Cobalt Biofuels, a startup based in Mountainview, CA, has developed a cheap way to make butanol from biomass. Last week, the company announced that it had raised $25 million to expand from a small laboratory-scale production to a pilot-scale plant that can produce about 35,000 gallons of fuel per year.
“Our models tell us it is a very low-cost process that can be competitive with anything on the market today,” says Pamela Contag, the company’s founder and CEO. The process is cheaper because it uses improved strains of bacteria to break down and ferment biomass, as well as improved equipment for managing fermentation and reducing water and energy consumption, she says.
Butanol could help increase the use of biofuels, since it doesn’t have the same limitations as ethanol, the primary biofuel made in the United States. It has more energy than ethanol: a gallon of butanol contains about 90 percent as much energy as a gallon of gasoline, while ethanol only has about 70 percent as much. What’s more, while ethanol requires special pipelines for shipping, butanol can be shipped in unmodified gasoline pipelines. And butanol can be blended with gasoline in higher percentages than ethanol without requiring modifications to engines.
Cobalt Biofuels joins a handful of other companies developing biobutanol. The biggest such effort comes in the form of a partnership between DuPont and BP: the companies plan to be selling commercial quantities of butanol made from sugar beets by 2010. Other companies developing biobutanol are Gevo, a startup based in Englewood, CO, that is commercializing advances from UCLA, and Tetravitae, based in Chicago, which is commercializing advances from the University of Illinois. In spite of their progress, Andy Aden, a research scientist at the National Renewable Energy Laboratory, in Golden, CO, says that no company has demonstrated yet that it can make butanol cheap enough to compete in the market.
Cobalt Biofuels uses the bacteria Clostridium to break down components of plant matter, including cellulose, hemicellulose, and starch, and produce a combination of butanol, acetone, and ethanol. That is nothing new: Clostridium naturally produces these chemicals and was employed in the early 1900s to make butanol for use in solvents and to make acetone for explosives and other products. What’s new, Contag says, is that a combination of fuel prices, government biofuel mandates, and the company’s new technology have made butanol competitive as a fuel.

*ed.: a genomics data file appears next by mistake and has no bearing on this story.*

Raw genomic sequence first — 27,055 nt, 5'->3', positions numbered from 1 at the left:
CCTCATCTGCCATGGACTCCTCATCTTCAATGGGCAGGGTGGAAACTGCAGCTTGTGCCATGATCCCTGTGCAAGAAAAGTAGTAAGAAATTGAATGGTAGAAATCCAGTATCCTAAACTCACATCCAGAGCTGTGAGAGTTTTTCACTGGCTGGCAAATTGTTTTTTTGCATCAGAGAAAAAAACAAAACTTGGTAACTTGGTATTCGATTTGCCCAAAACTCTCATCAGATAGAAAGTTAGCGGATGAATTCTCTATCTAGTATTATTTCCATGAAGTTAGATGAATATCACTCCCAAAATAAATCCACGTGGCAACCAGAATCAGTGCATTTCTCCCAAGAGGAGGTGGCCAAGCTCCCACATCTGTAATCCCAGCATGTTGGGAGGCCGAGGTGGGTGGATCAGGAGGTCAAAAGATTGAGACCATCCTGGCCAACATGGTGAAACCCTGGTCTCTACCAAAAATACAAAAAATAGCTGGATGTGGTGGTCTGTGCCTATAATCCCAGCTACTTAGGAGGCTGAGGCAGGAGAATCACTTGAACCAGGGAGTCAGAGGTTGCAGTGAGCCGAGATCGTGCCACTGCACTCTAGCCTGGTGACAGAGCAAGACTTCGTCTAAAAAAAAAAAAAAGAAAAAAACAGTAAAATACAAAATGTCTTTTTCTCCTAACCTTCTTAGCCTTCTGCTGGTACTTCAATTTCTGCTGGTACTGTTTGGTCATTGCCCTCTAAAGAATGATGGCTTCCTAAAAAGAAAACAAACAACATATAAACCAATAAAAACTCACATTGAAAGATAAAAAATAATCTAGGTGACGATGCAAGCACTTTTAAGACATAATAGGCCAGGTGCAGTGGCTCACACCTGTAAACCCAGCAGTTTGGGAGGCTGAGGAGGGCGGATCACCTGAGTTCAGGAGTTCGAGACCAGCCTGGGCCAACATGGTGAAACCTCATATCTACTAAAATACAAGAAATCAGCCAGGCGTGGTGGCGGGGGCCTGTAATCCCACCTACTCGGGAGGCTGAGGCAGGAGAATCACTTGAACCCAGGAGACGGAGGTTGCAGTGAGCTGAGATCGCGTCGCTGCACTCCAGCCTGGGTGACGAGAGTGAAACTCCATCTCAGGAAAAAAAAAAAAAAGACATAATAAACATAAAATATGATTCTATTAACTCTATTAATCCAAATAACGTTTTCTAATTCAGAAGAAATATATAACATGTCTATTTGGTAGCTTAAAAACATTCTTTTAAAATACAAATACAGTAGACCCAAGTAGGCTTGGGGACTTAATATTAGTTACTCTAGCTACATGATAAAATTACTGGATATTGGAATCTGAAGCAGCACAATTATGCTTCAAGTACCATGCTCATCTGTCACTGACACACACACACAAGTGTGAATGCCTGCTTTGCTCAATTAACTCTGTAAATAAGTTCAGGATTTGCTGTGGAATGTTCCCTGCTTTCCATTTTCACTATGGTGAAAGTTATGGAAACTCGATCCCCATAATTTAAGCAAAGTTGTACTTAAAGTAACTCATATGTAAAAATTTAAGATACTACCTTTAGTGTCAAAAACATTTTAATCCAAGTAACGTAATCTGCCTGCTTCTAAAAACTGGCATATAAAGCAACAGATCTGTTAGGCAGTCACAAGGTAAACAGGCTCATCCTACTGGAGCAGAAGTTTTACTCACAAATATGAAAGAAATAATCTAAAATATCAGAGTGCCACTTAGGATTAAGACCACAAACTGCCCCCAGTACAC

One of Cobalt Biofuels’ key advances is a technique for genetically engineering strains of Clostridium so that they produce a luminescent protein whenever they produce butanol. “When the Clostridium are happy and producing butanol, they’re also producing light,” Contag says. When they’re paired with light detectors, the company can quickly sort through new strains of the bacteria, as well as tailor their environment, to increase production. The company has further increased butanol production by engineering a bioreactor in which biomass flows in, the bacteria processes it, and a mixture of primarily butanol and water flows out.
While increasing the amount of butanol produced can decrease costs, two other factors are also important: the consumption of energy, and the consumption of water. Cobalt Biofuels has reduced both of these by 75 percent. To reduce energy, the company has licensed a new technology, called vapor compression distillation, for separating the butanol and water. The addition of pressure to the distillation process, together with the use of an effective heat exchanger that reduces wasted heat, lowers energy consumption. To reduce water use, the company has turned to proprietary water purification and recycling systems.
Eventually, the company plans to produce butanol using waste from paper manufacturing and sugar refining, as well as other sources, and then sell it as a fuel additive for reducing carbon monoxide emissions. As Cobalt Biofuels scales up production, it plans to sell the butanol as a substitute for gasoline.